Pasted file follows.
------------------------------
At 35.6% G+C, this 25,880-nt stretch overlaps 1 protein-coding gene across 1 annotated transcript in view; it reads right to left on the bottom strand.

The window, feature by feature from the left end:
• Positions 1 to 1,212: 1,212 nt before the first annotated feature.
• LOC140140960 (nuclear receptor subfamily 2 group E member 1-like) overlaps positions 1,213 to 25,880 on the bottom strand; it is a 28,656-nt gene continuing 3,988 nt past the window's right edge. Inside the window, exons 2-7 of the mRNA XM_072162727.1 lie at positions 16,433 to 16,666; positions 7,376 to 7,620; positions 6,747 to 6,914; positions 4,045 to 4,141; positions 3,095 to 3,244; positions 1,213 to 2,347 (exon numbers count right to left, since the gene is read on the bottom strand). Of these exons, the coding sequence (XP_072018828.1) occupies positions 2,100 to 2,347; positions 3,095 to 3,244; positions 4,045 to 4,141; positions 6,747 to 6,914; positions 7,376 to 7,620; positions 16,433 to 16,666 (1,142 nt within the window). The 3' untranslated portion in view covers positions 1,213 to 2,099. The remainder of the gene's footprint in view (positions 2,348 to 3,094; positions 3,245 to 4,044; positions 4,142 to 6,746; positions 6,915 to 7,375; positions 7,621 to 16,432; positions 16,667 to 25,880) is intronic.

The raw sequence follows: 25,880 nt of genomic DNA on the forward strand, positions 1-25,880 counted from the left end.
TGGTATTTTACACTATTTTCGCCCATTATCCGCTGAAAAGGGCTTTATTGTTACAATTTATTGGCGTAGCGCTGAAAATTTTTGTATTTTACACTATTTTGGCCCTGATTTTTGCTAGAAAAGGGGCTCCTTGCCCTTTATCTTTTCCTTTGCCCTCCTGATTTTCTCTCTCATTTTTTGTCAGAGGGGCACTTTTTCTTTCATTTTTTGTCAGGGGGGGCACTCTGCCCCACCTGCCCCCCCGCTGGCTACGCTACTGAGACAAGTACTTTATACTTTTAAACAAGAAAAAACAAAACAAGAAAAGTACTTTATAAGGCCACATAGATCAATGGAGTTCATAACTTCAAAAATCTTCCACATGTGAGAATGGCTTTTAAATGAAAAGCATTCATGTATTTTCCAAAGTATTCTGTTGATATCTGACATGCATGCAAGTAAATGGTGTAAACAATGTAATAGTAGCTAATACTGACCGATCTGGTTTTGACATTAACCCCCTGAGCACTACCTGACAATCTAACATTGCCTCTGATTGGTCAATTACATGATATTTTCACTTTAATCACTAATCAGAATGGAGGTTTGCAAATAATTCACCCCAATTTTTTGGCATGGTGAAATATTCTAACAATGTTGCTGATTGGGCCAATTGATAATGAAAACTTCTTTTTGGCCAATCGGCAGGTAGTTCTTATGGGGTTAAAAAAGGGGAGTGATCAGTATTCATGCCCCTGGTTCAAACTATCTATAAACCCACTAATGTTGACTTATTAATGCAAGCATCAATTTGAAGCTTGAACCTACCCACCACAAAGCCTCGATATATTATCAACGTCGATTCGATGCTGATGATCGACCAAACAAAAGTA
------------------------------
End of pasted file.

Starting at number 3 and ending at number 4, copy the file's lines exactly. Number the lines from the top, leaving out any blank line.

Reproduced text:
• Positions 1 to 1,212: 1,212 nt before the first annotated feature.
• LOC140140960 (nuclear receptor subfamily 2 group E member 1-like) overlaps positions 1,213 to 25,880 on the bottom strand; it is a 28,656-nt gene continuing 3,988 nt past the window's right edge. Inside the window, exons 2-7 of the mRNA XM_072162727.1 lie at positions 16,433 to 16,666; positions 7,376 to 7,620; positions 6,747 to 6,914; positions 4,045 to 4,141; positions 3,095 to 3,244; positions 1,213 to 2,347 (exon numbers count right to left, since the gene is read on the bottom strand). Of these exons, the coding sequence (XP_072018828.1) occupies positions 2,100 to 2,347; positions 3,095 to 3,244; positions 4,045 to 4,141; positions 6,747 to 6,914; positions 7,376 to 7,620; positions 16,433 to 16,666 (1,142 nt within the window). The 3' untranslated portion in view covers positions 1,213 to 2,099. The remainder of the gene's footprint in view (positions 2,348 to 3,094; positions 3,245 to 4,044; positions 4,142 to 6,746; positions 6,915 to 7,375; positions 7,621 to 16,432; positions 16,667 to 25,880) is intronic.